Bitesize InsurTech: Cognotekt
April 21, 2017 Chris Sandilands
Cognotekt automate insurance processes using artificial intelligence.
Founded in 2013 by Jobst Landgrebe, an applied mathematician by training and management consultant by profession, Cognotekt is currently focused on automating personal lines claims in the German market. Other processes are in the pipeline – but Jobst notes that appetite for claims is highest.
Arguably in line with the German Mittelstand tradition, Cognotekt has not raised any VC funding, but is already doing EUR2.5m of recurring revenue.
What does Cognotekt do?
Cognotekt writes software to recreate processes currently carried out by humans. Possibly reflecting his consulting background, implementations start with a period of “listening”, where developers (literally) watch how existing staff perform processes. They then build software to automate these process.
Where is Cognotekt applied?
Cognotekt’s most established product is currently for German (motor) windscreen claims. Cognotekt’s systems are developing a deep understanding of different claims types and building a “reference bill” for each. When an actual claim is found to deviate from the reference bill, a flag is raised.
The business is now moving into motor physical damage claims and disability insurance claims (all in Germany).
Does it work?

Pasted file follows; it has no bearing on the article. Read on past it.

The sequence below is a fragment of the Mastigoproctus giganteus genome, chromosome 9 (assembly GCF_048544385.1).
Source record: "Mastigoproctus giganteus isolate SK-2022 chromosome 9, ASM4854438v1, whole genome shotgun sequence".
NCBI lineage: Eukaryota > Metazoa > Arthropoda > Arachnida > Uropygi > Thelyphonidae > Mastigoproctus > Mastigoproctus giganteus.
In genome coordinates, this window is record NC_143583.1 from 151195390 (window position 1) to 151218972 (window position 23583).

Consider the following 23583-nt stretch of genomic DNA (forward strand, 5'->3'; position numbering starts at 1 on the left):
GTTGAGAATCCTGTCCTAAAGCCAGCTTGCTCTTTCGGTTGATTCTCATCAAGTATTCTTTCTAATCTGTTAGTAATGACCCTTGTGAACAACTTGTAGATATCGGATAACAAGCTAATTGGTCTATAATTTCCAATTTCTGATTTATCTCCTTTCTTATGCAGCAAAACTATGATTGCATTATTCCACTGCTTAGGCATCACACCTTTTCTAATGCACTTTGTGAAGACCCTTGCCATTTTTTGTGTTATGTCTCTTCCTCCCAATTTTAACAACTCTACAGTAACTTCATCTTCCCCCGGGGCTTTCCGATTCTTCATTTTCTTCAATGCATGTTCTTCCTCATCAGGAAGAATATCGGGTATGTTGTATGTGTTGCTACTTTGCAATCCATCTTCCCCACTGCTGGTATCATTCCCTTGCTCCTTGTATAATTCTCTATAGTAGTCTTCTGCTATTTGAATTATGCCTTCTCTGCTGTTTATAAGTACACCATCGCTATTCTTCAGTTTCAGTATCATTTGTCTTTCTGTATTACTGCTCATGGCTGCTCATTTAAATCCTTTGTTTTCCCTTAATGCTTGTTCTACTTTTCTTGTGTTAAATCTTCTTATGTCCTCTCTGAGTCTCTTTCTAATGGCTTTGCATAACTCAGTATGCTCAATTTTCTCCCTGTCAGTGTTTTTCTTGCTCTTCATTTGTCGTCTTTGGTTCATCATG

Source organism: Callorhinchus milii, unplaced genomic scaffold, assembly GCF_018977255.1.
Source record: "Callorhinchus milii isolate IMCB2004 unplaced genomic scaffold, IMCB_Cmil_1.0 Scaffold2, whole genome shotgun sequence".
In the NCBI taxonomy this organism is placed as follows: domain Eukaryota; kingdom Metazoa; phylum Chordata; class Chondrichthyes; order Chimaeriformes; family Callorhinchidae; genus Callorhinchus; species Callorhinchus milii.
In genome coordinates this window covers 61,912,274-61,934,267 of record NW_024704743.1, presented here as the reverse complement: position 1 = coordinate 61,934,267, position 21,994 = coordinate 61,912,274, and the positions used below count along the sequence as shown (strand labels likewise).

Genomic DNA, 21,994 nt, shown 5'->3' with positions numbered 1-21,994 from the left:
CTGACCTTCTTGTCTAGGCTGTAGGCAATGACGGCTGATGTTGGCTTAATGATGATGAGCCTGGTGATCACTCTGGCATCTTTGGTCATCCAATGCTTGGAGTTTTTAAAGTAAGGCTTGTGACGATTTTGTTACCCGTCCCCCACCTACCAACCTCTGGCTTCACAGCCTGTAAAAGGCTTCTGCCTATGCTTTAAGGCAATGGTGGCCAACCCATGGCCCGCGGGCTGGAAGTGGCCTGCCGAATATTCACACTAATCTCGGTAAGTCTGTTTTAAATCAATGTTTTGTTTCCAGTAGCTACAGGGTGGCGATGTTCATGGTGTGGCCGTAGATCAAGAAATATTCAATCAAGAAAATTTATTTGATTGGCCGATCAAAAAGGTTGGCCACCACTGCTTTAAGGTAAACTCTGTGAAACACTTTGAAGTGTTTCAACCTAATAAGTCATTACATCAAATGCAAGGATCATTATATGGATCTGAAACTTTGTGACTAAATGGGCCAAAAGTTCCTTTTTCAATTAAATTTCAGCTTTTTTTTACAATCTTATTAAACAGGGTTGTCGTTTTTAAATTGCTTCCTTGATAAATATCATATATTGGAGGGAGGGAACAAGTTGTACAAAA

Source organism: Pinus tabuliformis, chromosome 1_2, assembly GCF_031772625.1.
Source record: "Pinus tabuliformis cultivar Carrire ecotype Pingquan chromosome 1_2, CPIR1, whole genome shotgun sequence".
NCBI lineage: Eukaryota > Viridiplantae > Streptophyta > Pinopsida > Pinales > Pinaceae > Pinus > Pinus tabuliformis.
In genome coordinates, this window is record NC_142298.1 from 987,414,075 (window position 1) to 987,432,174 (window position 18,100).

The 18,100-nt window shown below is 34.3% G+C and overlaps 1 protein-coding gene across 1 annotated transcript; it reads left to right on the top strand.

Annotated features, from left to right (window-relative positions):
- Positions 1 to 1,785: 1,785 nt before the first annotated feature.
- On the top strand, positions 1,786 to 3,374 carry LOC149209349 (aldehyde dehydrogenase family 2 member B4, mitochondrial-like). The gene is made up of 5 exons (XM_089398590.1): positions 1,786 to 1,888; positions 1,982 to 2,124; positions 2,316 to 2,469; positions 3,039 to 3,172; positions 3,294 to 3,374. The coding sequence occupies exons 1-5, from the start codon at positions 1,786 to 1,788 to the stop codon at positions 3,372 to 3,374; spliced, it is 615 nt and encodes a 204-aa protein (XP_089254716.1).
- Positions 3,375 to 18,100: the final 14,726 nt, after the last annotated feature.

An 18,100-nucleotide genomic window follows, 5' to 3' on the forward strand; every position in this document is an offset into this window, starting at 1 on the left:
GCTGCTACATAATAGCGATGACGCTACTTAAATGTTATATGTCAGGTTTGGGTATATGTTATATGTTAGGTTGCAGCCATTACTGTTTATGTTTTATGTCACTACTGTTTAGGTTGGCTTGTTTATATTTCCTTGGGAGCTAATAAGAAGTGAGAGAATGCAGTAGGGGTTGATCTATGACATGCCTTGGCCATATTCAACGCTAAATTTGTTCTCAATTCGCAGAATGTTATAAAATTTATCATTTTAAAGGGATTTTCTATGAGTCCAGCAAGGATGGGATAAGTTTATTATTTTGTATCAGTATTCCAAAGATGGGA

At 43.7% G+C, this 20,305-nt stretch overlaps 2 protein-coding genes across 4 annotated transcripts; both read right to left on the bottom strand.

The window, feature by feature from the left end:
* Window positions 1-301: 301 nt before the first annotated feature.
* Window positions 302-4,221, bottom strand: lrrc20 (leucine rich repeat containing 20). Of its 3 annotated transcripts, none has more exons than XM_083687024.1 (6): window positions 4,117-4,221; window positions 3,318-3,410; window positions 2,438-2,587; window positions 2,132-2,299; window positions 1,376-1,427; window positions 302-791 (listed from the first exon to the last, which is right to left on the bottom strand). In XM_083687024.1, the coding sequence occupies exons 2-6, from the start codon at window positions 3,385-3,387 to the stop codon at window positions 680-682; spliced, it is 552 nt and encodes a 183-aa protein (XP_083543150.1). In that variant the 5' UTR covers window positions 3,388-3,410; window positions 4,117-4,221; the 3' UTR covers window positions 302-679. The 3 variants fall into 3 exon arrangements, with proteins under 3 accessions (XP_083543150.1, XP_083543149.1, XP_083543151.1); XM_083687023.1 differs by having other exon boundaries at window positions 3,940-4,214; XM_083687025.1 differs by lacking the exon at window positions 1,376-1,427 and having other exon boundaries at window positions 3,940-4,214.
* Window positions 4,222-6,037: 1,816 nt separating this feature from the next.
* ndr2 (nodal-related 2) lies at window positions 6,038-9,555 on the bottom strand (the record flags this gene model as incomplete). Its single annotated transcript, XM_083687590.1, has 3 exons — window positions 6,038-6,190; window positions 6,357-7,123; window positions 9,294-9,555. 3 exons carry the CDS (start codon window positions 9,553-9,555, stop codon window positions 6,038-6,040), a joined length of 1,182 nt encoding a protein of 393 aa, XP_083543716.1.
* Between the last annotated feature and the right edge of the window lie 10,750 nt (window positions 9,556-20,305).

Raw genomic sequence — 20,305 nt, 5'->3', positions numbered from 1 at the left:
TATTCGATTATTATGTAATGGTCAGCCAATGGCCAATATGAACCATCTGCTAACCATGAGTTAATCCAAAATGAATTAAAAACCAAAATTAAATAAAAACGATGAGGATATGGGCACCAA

The platform is currently live with a number of German insurers. They claim (but we have, as ever, not validated) that their technology can reduce the combined ratio by 15-20 points; approximately 5 points via labour efficiencies and another 10-15 points via improved claims cost management and fraud detection.
Jobst points out that some German insurers check claims more thoroughly than others – some merely check for coverage but then pay the claim amount without significant validation. These insurers clearly have much to gain from an intelligent claims validation solution.
The Oxbow Partners view
We are impressed by the Cognotekt proposition. It would appear that this company has two advantages over many others in the market. First, it is more advanced than many AI startups and more than just an idea. Second, we like the “listen-first” approach.
We pointed out in a previous Bitesize on Emerge Analytics (link) that the challenge for many early stage, innovative technology companies will be getting their technology implemented and adopted by companies. Technology is not just a “procure-and-you’re-done” exercise – note that many software houses have implementation partners like the Big 4 and Accenture.
Given that these partnerships are not available to most startups, we feel that having resource in house to “listen” to clients’ existing processes will help insurers work with Cognotekt.